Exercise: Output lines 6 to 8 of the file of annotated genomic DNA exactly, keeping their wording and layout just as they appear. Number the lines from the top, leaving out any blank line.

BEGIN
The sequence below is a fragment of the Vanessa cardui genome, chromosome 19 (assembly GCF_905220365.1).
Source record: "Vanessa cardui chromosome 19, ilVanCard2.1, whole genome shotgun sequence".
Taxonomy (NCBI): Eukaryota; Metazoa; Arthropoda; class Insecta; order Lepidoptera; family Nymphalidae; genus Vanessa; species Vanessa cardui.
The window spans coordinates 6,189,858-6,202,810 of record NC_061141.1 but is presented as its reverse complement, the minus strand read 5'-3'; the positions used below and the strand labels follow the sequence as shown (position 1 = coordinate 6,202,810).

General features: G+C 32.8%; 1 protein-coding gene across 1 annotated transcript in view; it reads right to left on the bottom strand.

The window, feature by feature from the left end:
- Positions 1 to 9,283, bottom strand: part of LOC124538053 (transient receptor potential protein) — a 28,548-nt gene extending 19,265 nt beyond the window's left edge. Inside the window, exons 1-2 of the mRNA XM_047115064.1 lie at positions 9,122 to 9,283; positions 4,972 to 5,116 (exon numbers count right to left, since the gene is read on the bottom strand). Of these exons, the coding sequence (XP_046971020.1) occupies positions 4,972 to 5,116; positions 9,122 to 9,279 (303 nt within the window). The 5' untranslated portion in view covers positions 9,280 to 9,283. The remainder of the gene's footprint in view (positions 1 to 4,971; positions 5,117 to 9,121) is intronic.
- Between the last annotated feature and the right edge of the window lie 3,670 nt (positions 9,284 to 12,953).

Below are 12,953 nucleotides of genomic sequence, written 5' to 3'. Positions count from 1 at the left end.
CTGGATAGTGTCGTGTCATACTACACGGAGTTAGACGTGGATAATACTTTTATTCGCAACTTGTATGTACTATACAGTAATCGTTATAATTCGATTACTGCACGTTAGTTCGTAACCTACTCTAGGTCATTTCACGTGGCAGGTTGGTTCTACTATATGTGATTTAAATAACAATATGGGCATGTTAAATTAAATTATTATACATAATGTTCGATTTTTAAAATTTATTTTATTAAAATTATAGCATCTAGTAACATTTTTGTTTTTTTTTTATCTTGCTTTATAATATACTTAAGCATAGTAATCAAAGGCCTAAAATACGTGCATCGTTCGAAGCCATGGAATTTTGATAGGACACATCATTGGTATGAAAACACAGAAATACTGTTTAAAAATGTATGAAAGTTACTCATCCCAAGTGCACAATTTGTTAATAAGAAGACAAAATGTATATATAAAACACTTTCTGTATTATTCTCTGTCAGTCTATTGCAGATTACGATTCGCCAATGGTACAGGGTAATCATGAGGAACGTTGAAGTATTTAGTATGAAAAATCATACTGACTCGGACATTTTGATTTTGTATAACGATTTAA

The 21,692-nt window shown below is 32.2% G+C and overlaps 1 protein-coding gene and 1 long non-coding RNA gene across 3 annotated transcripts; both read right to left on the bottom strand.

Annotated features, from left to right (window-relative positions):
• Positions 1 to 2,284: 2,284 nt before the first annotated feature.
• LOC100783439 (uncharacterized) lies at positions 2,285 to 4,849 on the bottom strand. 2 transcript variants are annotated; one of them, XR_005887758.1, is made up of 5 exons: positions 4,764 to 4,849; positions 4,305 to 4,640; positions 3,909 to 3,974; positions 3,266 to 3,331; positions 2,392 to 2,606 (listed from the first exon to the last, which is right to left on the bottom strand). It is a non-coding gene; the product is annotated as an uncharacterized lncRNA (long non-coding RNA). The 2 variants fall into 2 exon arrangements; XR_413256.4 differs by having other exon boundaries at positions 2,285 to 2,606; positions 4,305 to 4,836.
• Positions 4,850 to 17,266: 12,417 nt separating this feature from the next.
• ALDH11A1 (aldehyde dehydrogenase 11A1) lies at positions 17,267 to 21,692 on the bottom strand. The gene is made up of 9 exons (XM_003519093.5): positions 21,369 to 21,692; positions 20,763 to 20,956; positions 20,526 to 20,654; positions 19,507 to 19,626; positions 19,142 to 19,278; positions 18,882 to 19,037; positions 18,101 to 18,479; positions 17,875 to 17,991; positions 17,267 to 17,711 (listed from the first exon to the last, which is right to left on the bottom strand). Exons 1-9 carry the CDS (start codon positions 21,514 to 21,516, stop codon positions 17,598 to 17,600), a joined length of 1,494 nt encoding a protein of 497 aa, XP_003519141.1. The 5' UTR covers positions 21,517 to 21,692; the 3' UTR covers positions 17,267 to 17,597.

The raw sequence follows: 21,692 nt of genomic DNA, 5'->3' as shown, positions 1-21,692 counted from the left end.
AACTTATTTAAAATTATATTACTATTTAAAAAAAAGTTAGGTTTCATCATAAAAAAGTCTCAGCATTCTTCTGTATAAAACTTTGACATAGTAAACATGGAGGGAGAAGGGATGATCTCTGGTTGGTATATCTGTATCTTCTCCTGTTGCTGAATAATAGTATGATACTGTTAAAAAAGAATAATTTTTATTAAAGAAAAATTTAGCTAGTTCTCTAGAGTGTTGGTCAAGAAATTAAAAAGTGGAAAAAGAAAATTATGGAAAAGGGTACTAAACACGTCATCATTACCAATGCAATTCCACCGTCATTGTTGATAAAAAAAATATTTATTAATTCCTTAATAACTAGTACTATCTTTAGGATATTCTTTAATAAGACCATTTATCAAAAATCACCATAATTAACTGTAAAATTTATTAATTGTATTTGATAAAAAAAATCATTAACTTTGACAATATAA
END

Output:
The window, feature by feature from the left end:
- Positions 1 to 9,283, bottom strand: part of LOC124538053 (transient receptor potential protein) — a 28,548-nt gene extending 19,265 nt beyond the window's left edge. Inside the window, exons 1-2 of the mRNA XM_047115064.1 lie at positions 9,122 to 9,283; positions 4,972 to 5,116 (exon numbers count right to left, since the gene is read on the bottom strand). Of these exons, the coding sequence (XP_046971020.1) occupies positions 4,972 to 5,116; positions 9,122 to 9,279 (303 nt within the window). The 5' untranslated portion in view covers positions 9,280 to 9,283. The remainder of the gene's footprint in view (positions 1 to 4,971; positions 5,117 to 9,121) is intronic.
- Between the last annotated feature and the right edge of the window lie 3,670 nt (positions 9,284 to 12,953).